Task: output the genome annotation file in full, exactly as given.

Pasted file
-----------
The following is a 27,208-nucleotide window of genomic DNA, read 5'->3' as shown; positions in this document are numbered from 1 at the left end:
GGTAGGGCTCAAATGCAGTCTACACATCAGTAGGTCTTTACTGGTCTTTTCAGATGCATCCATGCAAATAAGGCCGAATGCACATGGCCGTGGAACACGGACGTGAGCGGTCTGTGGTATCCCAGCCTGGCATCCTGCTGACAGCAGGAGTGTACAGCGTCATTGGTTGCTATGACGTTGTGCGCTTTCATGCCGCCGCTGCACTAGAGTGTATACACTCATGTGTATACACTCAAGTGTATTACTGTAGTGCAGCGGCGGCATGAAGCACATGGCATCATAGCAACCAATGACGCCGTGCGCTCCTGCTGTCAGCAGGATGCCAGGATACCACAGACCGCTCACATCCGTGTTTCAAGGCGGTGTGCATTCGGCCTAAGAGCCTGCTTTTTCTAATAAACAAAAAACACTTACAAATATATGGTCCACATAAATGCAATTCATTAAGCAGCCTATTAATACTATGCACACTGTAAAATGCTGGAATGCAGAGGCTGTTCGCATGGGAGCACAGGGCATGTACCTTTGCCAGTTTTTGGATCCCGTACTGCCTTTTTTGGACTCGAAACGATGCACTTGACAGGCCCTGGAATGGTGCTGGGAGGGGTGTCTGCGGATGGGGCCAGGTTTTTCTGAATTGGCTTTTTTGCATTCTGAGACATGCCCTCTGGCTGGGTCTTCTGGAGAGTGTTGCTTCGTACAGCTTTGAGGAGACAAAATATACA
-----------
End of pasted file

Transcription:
The following is a 27,208-nucleotide window of genomic DNA, read 5'->3' as shown; positions in this document are numbered from 1 at the left end:
GGTAGGGCTCAAATGCAGTCTACACATCAGTAGGTCTTTACTGGTCTTTTCAGATGCATCCATGCAAATAAGGCCGAATGCACATGGCCGTGGAACACGGACGTGAGCGGTCTGTGGTATCCCAGCCTGGCATCCTGCTGACAGCAGGAGTGTACAGCGTCATTGGTTGCTATGACGTTGTGCGCTTTCATGCCGCCGCTGCACTAGAGTGTATACACTCATGTGTATACACTCAAGTGTATTACTGTAGTGCAGCGGCGGCATGAAGCACATGGCATCATAGCAACCAATGACGCCGTGCGCTCCTGCTGTCAGCAGGATGCCAGGATACCACAGACCGCTCACATCCGTGTTTCAAGGCGGTGTGCATTCGGCCTAAGAGCCTGCTTTTTCTAATAAACAAAAAACACTTACAAATATATGGTCCACATAAATGCAATTCATTAAGCAGCCTATTAATACTATGCACACTGTAAAATGCTGGAATGCAGAGGCTGTTCGCATGGGAGCACAGGGCATGTACCTTTGCCAGTTTTTGGATCCCGTACTGCCTTTTTTGGACTCGAAACGATGCACTTGACAGGCCCTGGAATGGTGCTGGGAGGGGTGTCTGCGGATGGGGCCAGGTTTTTCTGAATTGGCTTTTTTGCATTCTGAGACATGCCCTCTGGCTGGGTCTTCTGGAGAGTGTTGCTTCGTACAGCTTTGAGGAGACAAAATATACA